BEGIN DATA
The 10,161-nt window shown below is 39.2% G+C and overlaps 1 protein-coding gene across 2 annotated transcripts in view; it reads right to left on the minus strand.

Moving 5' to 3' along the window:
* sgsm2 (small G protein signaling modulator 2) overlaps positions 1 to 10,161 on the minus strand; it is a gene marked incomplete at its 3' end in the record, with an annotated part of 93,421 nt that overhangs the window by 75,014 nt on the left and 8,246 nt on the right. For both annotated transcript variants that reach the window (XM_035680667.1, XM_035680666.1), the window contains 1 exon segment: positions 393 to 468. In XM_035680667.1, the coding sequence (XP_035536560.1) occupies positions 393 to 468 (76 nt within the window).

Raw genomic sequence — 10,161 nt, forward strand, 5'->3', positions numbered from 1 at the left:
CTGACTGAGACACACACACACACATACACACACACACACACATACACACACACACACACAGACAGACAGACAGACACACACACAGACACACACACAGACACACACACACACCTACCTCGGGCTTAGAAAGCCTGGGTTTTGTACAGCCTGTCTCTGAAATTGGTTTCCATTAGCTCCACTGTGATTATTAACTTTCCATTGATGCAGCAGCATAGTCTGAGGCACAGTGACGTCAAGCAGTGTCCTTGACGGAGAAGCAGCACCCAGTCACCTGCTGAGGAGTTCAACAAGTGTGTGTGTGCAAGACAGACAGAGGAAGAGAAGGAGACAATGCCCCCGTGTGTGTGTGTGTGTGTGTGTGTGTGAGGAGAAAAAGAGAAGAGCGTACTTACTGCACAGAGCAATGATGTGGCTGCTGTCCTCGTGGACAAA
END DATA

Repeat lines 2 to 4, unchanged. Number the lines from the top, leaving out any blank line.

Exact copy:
Moving 5' to 3' along the window:
* sgsm2 (small G protein signaling modulator 2) overlaps positions 1 to 10,161 on the minus strand; it is a gene marked incomplete at its 3' end in the record, with an annotated part of 93,421 nt that overhangs the window by 75,014 nt on the left and 8,246 nt on the right. For both annotated transcript variants that reach the window (XM_035680667.1, XM_035680666.1), the window contains 1 exon segment: positions 393 to 468. In XM_035680667.1, the coding sequence (XP_035536560.1) occupies positions 393 to 468 (76 nt within the window).

Raw genomic sequence — 10,161 nt, forward strand, 5'->3', positions numbered from 1 at the left: